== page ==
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Ours is a unique situation. Many grandparents raising grandchildren are doing it because the biological parents aren’t in the picture anymore or are incarcerated and unavailable or aren’t fit to care for themselves, let alone their children. We know she loves her son as much as he loves her, so we continue to help them both.

Taking care of our grandson is a full-time job. He cannot be left unattended for any reason.  He must be supervised at all times. For the most part, he is a very happy child, but there are times when he can be very angry and destructive. I believe the anger stems from him not being able to communicate and the frustration that comes with that. He doesn’t thrive if toys aren’t scattered everywhere. I don’t thrive very well if the house is in total disarray.

Over the last year, I have done hours of research on how to teach our grandson to communicate through words, sign language and PECS (Picture Exchange Communication System). He has learned his colors, the alphabet and learning how to listen. As with any three-year-old, whether they are on the spectrum or not, selective hearing is a given. But there are many times that he does not hear me, because sensory overload is in full swing and where we can distinquish the sounds and filter out what we are hearing to focus on one voice or one noise, he cannot. Not always. He loves working with sequencing patterns and this is no surprise because he loves patterns, lining objects up or stacking them .  He likes to help put groceries away, canned goods being his favorite, because he can sort the ones that are the same and stack them up. He doesn’t like when they are taken away from him and put away.

As I sit here and write this blog, what used to take maybe 15 minutes now takes hours, as there are constant interruptions. He wanted juice. He wanted a snack. He wanted me to play with him. He wanted me to hold him. He wanted to watch a video. He wanted to grab things off the fireplace mantle that he is not allowed to have. He wanted to carry the cat that doesn’t like to be carried. He wanted to take paperwork and books off my desk and play “52 pickup”. He has plenty of toys to play with. He likes to look at books, but not have them read, that takes too long. He can only have board books. If they are not board books, I must sit with him, or he will tear the pages out and rip the binding off the book. He wanted me to blow bubbles with my chewing gum and then he wanted my glasses off and music turned on, which means he is tired. He touches my face, plays with my hair, rubs his eyes, yawns and just when I think he is almost out, he pops up and hugs me, jumps down, runs back and forth in the room we are in and lays down to play with his cars. I get worn out just watching him. Last night, he found the Febreeze air freshener spray and made sure the living room was smelling good. By the time I reached him, getting out of my chair was difficult, he had pretty much used up the remaining 1/2 of the can that was left! Could I yell at him about it? Nope It was my fault I left it within his reach. I simply forgot to put it up. It still smells like Hawaiin Breeze in our little corner of the world.

The accordion style, hinged gates keep him from the stairway entrance and other parts of the downstairs where he cannot go unless we are with him. Kitchen. Laundry Area. And although he is mighty, he hasn’t figured out how to open the gates, but he is determined. I used to have a foot rest in the room until he realized that he could push that up next to the gate, so he could climb over and jump into the next room. Now, there is no stool to rest my legs on, but he is safe. It’s a trade-off I am willing to do. All interior and exterior doors have additional hooks and locks on them, so he doesn’t run outside and into the street or take off.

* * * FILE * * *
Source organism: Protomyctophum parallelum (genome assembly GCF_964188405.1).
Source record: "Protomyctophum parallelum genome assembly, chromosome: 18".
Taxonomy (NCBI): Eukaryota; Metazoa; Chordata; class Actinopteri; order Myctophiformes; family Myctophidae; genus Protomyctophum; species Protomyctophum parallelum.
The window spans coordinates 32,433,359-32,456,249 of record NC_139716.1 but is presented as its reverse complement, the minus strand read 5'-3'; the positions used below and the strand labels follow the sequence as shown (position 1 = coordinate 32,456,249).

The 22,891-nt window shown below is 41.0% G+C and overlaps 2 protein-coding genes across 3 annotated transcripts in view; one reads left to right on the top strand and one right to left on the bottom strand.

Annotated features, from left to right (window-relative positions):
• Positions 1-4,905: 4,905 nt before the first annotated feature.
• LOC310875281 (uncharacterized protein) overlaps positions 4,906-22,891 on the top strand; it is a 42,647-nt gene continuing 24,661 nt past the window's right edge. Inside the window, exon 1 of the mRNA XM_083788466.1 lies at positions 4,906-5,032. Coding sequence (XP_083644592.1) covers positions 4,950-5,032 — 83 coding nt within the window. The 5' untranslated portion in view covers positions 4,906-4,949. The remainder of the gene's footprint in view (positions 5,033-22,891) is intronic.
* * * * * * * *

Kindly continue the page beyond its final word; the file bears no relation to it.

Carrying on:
Right now, he is napping on the loveseat, after sitting with me while I rocked him back and forth and we listened to music. He loves music, but there are some songs that he cries, maybe the instruments cause the pain or the level of noise is too great. I draw him closer and hug him tight.

Over a month ago, we took him to get his haircut. It was a life draining experience for all of us. He does NOT like his head being touched for any reason and the scissors and clippers scared him, but he needed a haircut and we knew it needed to be fast. If I mention to anyone the word haircut in the course of a conversation, he will say “me”, “da” “maw” “mom” and “car”. And I will say, “Yes, you, me, papaw and mommy rode in the car and we went and you got your hair cut.” His response is “Yay!”. In his world, yay means “yay” and “yes”. He remembers everything.  He remembers the way to a certain store and if we don’t go the same way as we always do, he cries. He does not like a deviation from his routine at all.

As we continue to go to speech therapy every week and have The Play Project come into our home every week to work with him on engaging with others, pretend play, and communication, I will continue to strive to learn all I can to be his advocate and help him succeed.  My hope is that one day, his mother will want to be involved more.

We have three other grandchildren that we love also and sometime’s I feel as if they are slighted, but we do our very best to be in their lives as well and spend time doing things they like to do. Being a grandparent raising a grandchild is a struggle some days, because you don’t know where being the parent stops and grandparenting starts, but you know that you will do whatever is necessary to make sure that your grandchild with special needs thrives in their life.

Just a little over a year ago, I was working full time in a large retail company interacting with adults every day. Now, most of my interaction is with a few adults and a child that laughs, giggles, screams, cries, pounds his head on the floor and I wouldn’t have it any other way.

The hardest part is gaining support. I belong to several online groups of people that understand what I am going through, what we are going through and there we can share our stories, our tears, we can be real, no sugarcoating necessary.

My advice to everyone that knows grandparents that are raising grandchildren, whatever the reason is, offer to give them a break. The reason we have our children, when we are young, is so we can keep up with them and their needs. As we get older, it’s not always as easy. Be that shoulder when they need to vent a little or need a shoulder to lean on. Each situation is unique. Don’t separate yourself from your friends because their circumstances have changed. Ask what you can do to make the load a little lighter. It really will be appreciated more than you know.

May you know that Jesus Loves You! #HopeAlwaysHaveFaith

Blessings to you!